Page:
“Sensory issues are associated with autism because they are common in children and adults on the autism spectrum, though most children with SPD are not on the spectrum. They can also be found in those with ADHD, OCD and other developmental delays — or with no other diagnosis at all. In fact, a 2009 study suggests that one in every six children has sensory issues that impede their daily functioning, socialization and learning.” (Huffington Post, 2012).
Many schools do not have any accommodations for children with sensory needs, so we’ve compiled this list of easy items you can find in your classroom, both music and any other classroom, that can aide in sensory integration and sensory breaks.
First we’ll start with the music room! Here are a few items that you can keep for sensory breaks in your music space:
Cabasa- Cabasas are awesome instruments that serve a dual purpose: Music and sensory for touch! The cabasa is on the heavier side and the beads have a cold, round texture that bump along the grooves of the base. Come to think of it, it serves a third purpose as well: Sensory for sound! The vibrations that resonate from the beads rubbing against the grooves can help to suppress auditory sensory needs as well!
Weighted shakers- In my music room, we have a zumba shaker. This Zumba shaker weighs between 1-2 pounds and has beads in each end. This aides in sensory of touch and also of sound.
Tambourine- The tambourines that I prefer for sensory purposes are on the smaller side, have an extra texture around them, and are on the quieter side. The purpose for the quieter tambourine is so that it can be moved around without too much noise disruption amongst other students.
Silencer headphones- Silencer headphones allow for pressure on the head and to suppress the noises in the room. Just because a child may like music, does not mean they want it loud.
Pop Tube- These tubes make a fun noise and have a touch factor as well! They are lined with ridges and hollow in the middle. Also, if spun in the air, they will make a whistle sound!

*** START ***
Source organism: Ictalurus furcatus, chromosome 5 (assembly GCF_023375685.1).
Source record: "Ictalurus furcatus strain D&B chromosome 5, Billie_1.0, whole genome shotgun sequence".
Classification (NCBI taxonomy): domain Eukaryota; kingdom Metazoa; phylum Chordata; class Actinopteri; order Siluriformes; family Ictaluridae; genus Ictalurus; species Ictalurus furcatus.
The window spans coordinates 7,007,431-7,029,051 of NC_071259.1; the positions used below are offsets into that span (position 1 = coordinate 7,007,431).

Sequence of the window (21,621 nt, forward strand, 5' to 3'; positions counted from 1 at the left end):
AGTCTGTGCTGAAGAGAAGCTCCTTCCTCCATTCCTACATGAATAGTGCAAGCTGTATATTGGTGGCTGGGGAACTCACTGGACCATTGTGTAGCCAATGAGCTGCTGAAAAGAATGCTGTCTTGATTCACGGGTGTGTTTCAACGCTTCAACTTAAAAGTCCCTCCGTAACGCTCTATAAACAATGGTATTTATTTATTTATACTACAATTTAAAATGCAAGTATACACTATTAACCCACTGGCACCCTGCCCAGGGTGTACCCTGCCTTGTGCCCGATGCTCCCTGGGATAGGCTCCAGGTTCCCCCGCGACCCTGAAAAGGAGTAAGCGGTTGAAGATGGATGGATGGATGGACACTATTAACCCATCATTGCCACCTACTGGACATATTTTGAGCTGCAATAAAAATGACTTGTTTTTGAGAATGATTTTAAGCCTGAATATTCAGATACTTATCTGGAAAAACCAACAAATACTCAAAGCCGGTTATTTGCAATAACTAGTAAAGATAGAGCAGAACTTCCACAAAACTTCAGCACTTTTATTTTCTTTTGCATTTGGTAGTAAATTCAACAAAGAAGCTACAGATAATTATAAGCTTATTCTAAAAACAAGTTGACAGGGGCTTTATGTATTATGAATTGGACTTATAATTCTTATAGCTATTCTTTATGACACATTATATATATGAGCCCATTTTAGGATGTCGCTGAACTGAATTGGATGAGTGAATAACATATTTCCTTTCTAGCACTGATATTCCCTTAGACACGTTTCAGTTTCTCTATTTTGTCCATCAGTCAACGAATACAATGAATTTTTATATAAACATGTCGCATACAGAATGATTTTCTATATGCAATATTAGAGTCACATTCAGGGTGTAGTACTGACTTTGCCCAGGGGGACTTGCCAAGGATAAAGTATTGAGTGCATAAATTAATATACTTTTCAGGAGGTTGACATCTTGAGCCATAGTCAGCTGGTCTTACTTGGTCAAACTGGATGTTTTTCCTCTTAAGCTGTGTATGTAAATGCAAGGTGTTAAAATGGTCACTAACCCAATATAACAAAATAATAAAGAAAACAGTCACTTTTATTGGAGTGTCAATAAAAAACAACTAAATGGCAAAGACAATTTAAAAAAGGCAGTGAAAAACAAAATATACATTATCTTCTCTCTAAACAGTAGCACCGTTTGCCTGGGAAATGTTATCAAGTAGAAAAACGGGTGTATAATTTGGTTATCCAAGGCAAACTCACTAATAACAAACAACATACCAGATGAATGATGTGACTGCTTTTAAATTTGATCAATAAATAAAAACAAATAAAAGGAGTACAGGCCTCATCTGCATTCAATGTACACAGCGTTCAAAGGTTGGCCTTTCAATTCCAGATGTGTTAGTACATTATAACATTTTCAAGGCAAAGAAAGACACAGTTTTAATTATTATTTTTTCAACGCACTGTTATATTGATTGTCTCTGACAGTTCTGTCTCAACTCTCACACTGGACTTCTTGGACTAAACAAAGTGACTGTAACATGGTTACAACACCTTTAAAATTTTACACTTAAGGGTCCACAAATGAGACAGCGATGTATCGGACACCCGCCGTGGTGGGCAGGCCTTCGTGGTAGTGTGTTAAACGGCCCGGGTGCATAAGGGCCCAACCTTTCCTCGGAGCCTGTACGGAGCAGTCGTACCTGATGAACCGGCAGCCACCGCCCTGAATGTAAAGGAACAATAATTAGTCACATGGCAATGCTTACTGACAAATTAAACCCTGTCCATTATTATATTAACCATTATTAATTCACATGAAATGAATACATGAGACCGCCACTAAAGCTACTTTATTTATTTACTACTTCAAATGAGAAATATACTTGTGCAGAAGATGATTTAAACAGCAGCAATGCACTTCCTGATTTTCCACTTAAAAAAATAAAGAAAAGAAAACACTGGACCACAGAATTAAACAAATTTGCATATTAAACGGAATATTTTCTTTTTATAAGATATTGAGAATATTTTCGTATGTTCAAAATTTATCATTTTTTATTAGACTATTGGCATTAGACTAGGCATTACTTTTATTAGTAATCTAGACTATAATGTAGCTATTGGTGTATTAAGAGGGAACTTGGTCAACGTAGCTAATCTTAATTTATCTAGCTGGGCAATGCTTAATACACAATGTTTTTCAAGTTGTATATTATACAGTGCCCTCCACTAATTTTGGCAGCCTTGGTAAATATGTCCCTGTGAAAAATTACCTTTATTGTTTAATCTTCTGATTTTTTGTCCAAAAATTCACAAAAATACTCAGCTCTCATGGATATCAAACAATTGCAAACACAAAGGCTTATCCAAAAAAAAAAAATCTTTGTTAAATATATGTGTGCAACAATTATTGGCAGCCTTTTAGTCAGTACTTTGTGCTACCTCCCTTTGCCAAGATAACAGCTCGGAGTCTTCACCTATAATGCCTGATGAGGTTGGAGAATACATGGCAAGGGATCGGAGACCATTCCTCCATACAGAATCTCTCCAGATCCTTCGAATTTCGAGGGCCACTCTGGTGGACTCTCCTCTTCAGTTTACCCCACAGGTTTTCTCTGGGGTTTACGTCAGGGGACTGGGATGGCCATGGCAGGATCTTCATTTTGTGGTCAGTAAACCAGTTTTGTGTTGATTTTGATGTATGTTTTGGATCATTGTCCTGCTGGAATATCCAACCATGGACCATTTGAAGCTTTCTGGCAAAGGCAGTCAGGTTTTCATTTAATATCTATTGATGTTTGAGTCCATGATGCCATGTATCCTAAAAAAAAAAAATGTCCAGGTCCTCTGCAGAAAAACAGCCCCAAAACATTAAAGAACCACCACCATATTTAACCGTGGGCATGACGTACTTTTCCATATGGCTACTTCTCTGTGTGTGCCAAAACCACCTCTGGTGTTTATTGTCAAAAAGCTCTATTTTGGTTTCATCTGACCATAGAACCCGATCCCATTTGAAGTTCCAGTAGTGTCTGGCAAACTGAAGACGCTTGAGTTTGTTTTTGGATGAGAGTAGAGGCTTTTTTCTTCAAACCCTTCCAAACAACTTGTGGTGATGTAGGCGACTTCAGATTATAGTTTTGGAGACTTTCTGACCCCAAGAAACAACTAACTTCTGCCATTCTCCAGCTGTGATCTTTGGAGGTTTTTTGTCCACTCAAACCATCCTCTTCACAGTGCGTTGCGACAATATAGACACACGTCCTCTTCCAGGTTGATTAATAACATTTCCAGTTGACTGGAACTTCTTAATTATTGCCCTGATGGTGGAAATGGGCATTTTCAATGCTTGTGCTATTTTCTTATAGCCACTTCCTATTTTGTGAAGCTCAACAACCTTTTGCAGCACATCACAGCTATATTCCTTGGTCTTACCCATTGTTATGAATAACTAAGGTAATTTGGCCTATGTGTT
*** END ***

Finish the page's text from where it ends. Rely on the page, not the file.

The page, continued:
Other generic sensory items- Just because it’s a music room does not mean that you cannot have any other standard sensory items in your bin! On that note…
That brings us to what to have in a sensory bin in a regular classroom! This applies not only to those with developmental disabilities, but also to neurotypical students who may need some sensory assistance! So here we go:
- Variety of Tennis-sized Balls- Soft, hard, spiked, gel, squishy, deflated, stuffed, stress ball, etc. These balls are great tactile sensory stimulators that allow for one open hand for work to be done! The more variety you have, the better.
Calm down bottle/jar- Calm down jars (or sometimes called time out jars) are great tools for mental relaxation for just about anyone! You can fill them with just glitter OR you can even add small figurines or other items that will add to the sensory fun! These are easy to make at home using everyday items lying around your house! Click here to see some ideas!
Weighted lap pad- These lap pads are great for sensory pressure while working at a desk with both hands free! You can also use them on backs and shoulders as well. (Some weighted lap pads even come with activities on them like mazes, puzzles, search and finds, etc.).
Textured bracelet- These bracelets allow for quick sensory breaks while still maintaining focus, no matter where you are! Most are also chew safe ad come in many different forms, so it's probably best to have a variety for your sensory-seeking little ones.
Chew toys- Although these need to be sanitized after every use (I suggest that you assign specific chew toys to specific students for sanitary reasons), chew toys are great for oral sensory stimulation. If you have a child in your class that tends to bite or grind their teeth, these chews are great for redirection and will take a little strain off of the teeth-against-teeth contact.
Fidget cube or fidget spinner- These are HUGE right now and encourage redirection of focus away from the fidgeting and back to the work at hand. I have personally seen even adults using a fidget spinner at their desks or while reading. It is stimulating enough but not too distracting, which is great for students while testing or studying to limit the fidgets and breaks.
Seat pads- These pads are great subtle, sensory items for students’ chairs that provide a different texture than the hard seat that they are used too. There are hollow pads, gel pads, foam pads, etc. Each of these will provide a unique sensation for the student!
Weighted blanket- Weighted blankets are great for pressure on either the shoulders or lap while seated, or one the back while laying down. They can also benefit a restless sleeper by exerting pressure throughout the night. Weighted blankets can run quite expensive, but of course there are always DIY options! Check them out here!
Before assigning anything specific to any student, check to see if your school has an occupational therapist that could do a consultation to determine if the student has sensory needs. If you’re looking for a good source for sensory items to fill up your baskets, Fun and Function has tons of fantastic items, including their own break boxes, which we may be reviewing in future blogs (so keep an eye out!). Check them out here!
So there you have it! A sensory basket for the music room, and a sensory basket for a regular classroom! If you have any other sensory items for the music room or a regular classroom, let us know in the comments below!
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